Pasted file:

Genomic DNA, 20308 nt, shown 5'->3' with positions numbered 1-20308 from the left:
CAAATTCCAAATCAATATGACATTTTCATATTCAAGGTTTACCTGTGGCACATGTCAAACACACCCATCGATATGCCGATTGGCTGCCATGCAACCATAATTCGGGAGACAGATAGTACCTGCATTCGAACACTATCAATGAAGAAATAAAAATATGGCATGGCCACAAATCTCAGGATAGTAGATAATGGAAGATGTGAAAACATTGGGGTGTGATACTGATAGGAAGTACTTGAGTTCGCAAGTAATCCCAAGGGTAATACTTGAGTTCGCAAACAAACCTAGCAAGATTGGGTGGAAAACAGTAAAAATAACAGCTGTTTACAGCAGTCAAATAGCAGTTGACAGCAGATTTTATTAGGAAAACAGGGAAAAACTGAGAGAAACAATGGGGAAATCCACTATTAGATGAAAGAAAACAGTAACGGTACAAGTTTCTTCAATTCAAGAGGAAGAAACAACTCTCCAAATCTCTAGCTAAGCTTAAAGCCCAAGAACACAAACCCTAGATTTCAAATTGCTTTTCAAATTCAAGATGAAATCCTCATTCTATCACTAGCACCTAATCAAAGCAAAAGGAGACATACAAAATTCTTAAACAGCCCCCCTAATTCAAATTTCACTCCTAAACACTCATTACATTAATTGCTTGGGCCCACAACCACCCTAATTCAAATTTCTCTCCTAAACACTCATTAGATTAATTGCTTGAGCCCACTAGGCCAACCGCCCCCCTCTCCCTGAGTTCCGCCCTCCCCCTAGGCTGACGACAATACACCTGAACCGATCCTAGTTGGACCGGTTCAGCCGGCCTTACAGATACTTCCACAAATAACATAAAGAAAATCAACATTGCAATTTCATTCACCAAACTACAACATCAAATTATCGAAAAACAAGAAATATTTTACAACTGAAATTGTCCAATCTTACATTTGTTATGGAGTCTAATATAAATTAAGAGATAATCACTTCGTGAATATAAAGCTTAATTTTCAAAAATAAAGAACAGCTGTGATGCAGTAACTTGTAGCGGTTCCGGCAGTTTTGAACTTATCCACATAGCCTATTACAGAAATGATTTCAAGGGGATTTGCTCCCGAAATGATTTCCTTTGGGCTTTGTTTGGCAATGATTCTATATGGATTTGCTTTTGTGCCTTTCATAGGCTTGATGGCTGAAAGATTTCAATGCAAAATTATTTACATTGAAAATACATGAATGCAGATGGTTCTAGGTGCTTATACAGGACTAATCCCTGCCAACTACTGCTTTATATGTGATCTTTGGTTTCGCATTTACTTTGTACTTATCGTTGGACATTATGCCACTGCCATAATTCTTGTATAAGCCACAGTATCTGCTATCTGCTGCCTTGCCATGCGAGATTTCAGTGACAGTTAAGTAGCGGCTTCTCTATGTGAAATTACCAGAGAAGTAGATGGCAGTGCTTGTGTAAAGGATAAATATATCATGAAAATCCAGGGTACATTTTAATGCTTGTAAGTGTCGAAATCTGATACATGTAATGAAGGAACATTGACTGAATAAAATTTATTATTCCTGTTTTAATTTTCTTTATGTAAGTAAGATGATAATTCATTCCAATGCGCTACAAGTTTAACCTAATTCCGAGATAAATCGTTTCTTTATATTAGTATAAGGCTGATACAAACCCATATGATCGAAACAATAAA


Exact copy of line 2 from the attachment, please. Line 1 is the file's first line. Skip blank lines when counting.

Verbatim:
CAAATTCCAAATCAATATGACATTTTCATATTCAAGGTTTACCTGTGGCACATGTCAAACACACCCATCGATATGCCGATTGGCTGCCATGCAACCATAATTCGGGAGACAGATAGTACCTGCATTCGAACACTATCAATGAAGAAATAAAAATATGGCATGGCCACAAATCTCAGGATAGTAGATAATGGAAGATGTGAAAACATTGGGGTGTGATACTGATAGGAAGTACTTGAGTTCGCAAGTAATCCCAAGGGTAATACTTGAGTTCGCAAACAAACCTAGCAAGATTGGGTGGAAAACAGTAAAAATAACAGCTGTTTACAGCAGTCAAATAGCAGTTGACAGCAGATTTTATTAGGAAAACAGGGAAAAACTGAGAGAAACAATGGGGAAATCCACTATTAGATGAAAGAAAACAGTAACGGTACAAGTTTCTTCAATTCAAGAGGAAGAAACAACTCTCCAAATCTCTAGCTAAGCTTAAAGCCCAAGAACACAAACCCTAGATTTCAAATTGCTTTTCAAATTCAAGATGAAATCCTCATTCTATCACTAGCACCTAATCAAAGCAAAAGGAGACATACAAAATTCTTAAACAGCCCCCCTAATTCAAATTTCACTCCTAAACACTCATTACATTAATTGCTTGGGCCCACAACCACCCTAATTCAAATTTCTCTCCTAAACACTCATTAGATTAATTGCTTGAGCCCACTAGGCCAACCGCCCCCCTCTCCCTGAGTTCCGCCCTCCCCCTAGGCTGACGACAATACACCTGAACCGATCCTAGTTGGACCGGTTCAGCCGGCCTTACAGATACTTCCACAAATAACATAAAGAAAATCAACATTGCAATTTCATTCACCAAACTACAACATCAAATTATCGAAAAACAAGAAATATTTTACAACTGAAATTGTCCAATCTTACATTTGTTATGGAGTCTAATATAAATTAAGAGATAATCACTTCGTGAATATAAAGCTTAATTTTCAAAAATAAAGAACAGCTGTGATGCAGTAACTTGTAGCGGTTCCGGCAGTTTTGAACTTATCCACATAGCCTATTACAGAAATGATTTCAAGGGGATTTGCTCCCGAAATGATTTCCTTTGGGCTTTGTTTGGCAATGATTCTATATGGATTTGCTTTTGTGCCTTTCATAGGCTTGATGGCTGAAAGATTTCAATGCAAAATTATTTACATTGAAAATACATGAATGCAGATGGTTCTAGGTGCTTATACAGGACTAATCCCTGCCAACTACTGCTTTATATGTGATCTTTGGTTTCGCATTTACTTTGTACTTATCGTTGGACATTATGCCACTGCCATAATTCTTGTATAAGCCACAGTATCTGCTATCTGCTGCCTTGCCATGCGAGATTTCAGTGACAGTTAAGTAGCGGCTTCTCTATGTGAAATTACCAGAGAAGTAGATGGCAGTGCTTGTGTAAAGGATAAATATATCATGAAAATCCAGGGTACATTTTAATGCTTGTAAGTGTCGAAATCTGATACATGTAATGAAGGAACATTGACTGAATAAAATTTATTATTCCTGTTTTAATTTTCTTTATGTAAGTAAGATGATAATTCATTCCAATGCGCTACAAGTTTAACCTAATTCCGAGATAAATCGTTTCTTTATATTAGTATAAGGCTGATACAAACCCATATGATCGAAACAATAAA